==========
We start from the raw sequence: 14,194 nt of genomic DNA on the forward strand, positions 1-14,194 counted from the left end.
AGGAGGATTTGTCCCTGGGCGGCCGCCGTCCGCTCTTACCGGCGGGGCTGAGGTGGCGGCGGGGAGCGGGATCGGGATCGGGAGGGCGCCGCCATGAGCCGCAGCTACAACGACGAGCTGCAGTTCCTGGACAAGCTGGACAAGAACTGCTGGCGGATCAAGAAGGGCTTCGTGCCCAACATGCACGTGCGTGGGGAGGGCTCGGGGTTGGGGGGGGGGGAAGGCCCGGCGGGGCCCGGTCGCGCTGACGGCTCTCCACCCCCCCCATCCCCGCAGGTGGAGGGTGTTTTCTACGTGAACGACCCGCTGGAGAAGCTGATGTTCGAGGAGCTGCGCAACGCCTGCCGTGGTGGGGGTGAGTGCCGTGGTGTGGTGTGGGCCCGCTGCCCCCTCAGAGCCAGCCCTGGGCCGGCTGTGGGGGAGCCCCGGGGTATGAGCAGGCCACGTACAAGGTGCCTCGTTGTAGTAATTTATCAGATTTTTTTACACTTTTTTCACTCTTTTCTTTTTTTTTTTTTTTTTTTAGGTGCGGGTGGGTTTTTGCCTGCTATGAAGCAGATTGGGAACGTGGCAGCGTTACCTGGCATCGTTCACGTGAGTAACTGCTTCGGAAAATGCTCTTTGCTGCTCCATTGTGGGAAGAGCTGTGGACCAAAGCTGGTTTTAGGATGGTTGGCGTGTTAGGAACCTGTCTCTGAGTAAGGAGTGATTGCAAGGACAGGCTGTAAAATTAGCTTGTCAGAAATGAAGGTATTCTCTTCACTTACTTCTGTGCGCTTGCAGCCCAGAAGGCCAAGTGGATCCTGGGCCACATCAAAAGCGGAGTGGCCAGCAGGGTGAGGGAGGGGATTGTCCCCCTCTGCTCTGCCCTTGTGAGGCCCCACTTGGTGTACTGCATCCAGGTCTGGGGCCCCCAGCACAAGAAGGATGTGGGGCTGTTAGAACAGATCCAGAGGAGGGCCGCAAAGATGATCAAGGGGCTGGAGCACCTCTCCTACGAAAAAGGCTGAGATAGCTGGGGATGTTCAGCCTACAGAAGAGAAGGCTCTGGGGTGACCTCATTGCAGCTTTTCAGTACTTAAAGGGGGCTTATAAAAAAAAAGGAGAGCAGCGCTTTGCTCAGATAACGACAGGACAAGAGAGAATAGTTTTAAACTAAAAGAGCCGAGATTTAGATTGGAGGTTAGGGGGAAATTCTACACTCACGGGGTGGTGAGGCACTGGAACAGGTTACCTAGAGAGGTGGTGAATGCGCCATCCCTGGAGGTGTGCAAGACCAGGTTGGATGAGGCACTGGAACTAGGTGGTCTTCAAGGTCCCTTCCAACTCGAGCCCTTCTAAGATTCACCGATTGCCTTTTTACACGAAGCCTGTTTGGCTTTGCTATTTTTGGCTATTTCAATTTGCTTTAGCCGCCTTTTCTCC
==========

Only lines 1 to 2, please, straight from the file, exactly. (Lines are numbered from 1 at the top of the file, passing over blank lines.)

We start from the raw sequence: 14,194 nt of genomic DNA on the forward strand, positions 1-14,194 counted from the left end.
AGGAGGATTTGTCCCTGGGCGGCCGCCGTCCGCTCTTACCGGCGGGGCTGAGGTGGCGGCGGGGAGCGGGATCGGGATCGGGAGGGCGCCGCCATGAGCCGCAGCTACAACGACGAGCTGCAGTTCCTGGACAAGCTGGACAAGAACTGCTGGCGGATCAAGAAGGGCTTCGTGCCCAACATGCACGTGCGTGGGGAGGGCTCGGGGTTGGGGGGGGGGGAAGGCCCGGCGGGGCCCGGTCGCGCTGACGGCTCTCCACCCCCCCCATCCCCGCAGGTGGAGGGTGTTTTCTACGTGAACGACCCGCTGGAGAAGCTGATGTTCGAGGAGCTGCGCAACGCCTGCCGTGGTGGGGGTGAGTGCCGTGGTGTGGTGTGGGCCCGCTGCCCCCTCAGAGCCAGCCCTGGGCCGGCTGTGGGGGAGCCCCGGGGTATGAGCAGGCCACGTACAAGGTGCCTCGTTGTAGTAATTTATCAGATTTTTTTACACTTTTTTCACTCTTTTCTTTTTTTTTTTTTTTTTTTAGGTGCGGGTGGGTTTTTGCCTGCTATGAAGCAGATTGGGAACGTGGCAGCGTTACCTGGCATCGTTCACGTGAGTAACTGCTTCGGAAAATGCTCTTTGCTGCTCCATTGTGGGAAGAGCTGTGGACCAAAGCTGGTTTTAGGATGGTTGGCGTGTTAGGAACCTGTCTCTGAGTAAGGAGTGATTGCAAGGACAGGCTGTAAAATTAGCTTGTCAGAAATGAAGGTATTCTCTTCACTTACTTCTGTGCGCTTGCAGCCCAGAAGGCCAAGTGGATCCTGGGCCACATCAAAAGCGGAGTGGCCAGCAGGGTGAGGGAGGGGATTGTCCCCCTCTGCTCTGCCCTTGTGAGGCCCCACTTGGTGTACTGCATCCAGGTCTGGGGCCCCCAGCACAAGAAGGATGTGGGGCTGTTAGAACAGATCCAGAGGAGGGCCGCAAAGATGATCAAGGGGCTGGAGCACCTCTCCTACGAAAAAGGCTGAGATAGCTGGGGATGTTCAGCCTACAGAAGAGAAGGCTCTGGGGTGACCTCATTGCAGCTTTTCAGTACTTAAAGGGGGCTTATAAAAAAAAAGGAGAGCAGCGCTTTGCTCAGATAACGACAGGACAAGAGAGAATAGTTTTAAACTAAAAGAGCCGAGATTTAGATTGGAGGTTAGGGGGAAATTCTACACTCACGGGGTGGTGAGGCACTGGAACAGGTTACCTAGAGAGGTGGTGAATGCGCCATCCCTGGAGGTGTGCAAGACCAGGTTGGATGAGGCACTGGAACTAGGTGGTCTTCAAGGTCCCTTCCAACTCGAGCCCTTCTAAGATTCACCGATTGCCTTTTTACACGAAGCCTGTTTGGCTTTGCTATTTTTGGCTATTTCAATTTGCTTTAGCCGCCTTTTCTCC